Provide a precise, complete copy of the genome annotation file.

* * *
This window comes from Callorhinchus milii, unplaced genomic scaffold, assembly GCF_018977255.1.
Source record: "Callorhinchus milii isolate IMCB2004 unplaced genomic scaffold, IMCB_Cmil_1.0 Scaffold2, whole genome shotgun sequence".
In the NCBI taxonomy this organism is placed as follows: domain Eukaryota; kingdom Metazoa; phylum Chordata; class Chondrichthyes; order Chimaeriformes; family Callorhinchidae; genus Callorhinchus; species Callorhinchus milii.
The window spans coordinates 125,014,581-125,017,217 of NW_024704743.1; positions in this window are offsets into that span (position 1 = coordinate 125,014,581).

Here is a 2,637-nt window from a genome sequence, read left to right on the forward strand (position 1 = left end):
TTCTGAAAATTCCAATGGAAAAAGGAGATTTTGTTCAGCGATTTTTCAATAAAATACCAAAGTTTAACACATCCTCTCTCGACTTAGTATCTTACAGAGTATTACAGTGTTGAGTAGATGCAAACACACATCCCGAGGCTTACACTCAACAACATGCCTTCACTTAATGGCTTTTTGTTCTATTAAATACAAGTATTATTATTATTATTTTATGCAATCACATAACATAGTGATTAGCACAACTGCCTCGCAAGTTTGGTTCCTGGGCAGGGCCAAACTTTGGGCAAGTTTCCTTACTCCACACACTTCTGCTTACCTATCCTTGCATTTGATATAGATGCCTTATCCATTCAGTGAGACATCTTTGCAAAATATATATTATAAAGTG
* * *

This window comes from Callorhinchus milii, unplaced genomic scaffold, assembly GCF_018977255.1.
Source record: "Callorhinchus milii isolate IMCB2004 unplaced genomic scaffold, IMCB_Cmil_1.0 Scaffold2, whole genome shotgun sequence".
In the NCBI taxonomy this organism is placed as follows: domain Eukaryota; kingdom Metazoa; phylum Chordata; class Chondrichthyes; order Chimaeriformes; family Callorhinchidae; genus Callorhinchus; species Callorhinchus milii.
The window spans coordinates 125,014,581-125,017,217 of NW_024704743.1; positions in this window are offsets into that span (position 1 = coordinate 125,014,581).

Here is a 2,637-nt window from a genome sequence, read left to right on the forward strand (position 1 = left end):
TTCTGAAAATTCCAATGGAAAAAGGAGATTTTGTTCAGCGATTTTTCAATAAAATACCAAAGTTTAACACATCCTCTCTCGACTTAGTATCTTACAGAGTATTACAGTGTTGAGTAGATGCAAACACACATCCCGAGGCTTACACTCAACAACATGCCTTCACTTAATGGCTTTTTGTTCTATTAAATACAAGTATTATTATTATTATTTTATGCAATCACATAACATAGTGATTAGCACAACTGCCTCGCAAGTTTGGTTCCTGGGCAGGGCCAAACTTTGGGCAAGTTTCCTTACTCCACACACTTCTGCTTACCTATCCTTGCATTTGATATAGATGCCTTATCCATTCAGTGAGACATCTTTGCAAAATATATATTATAAAGTG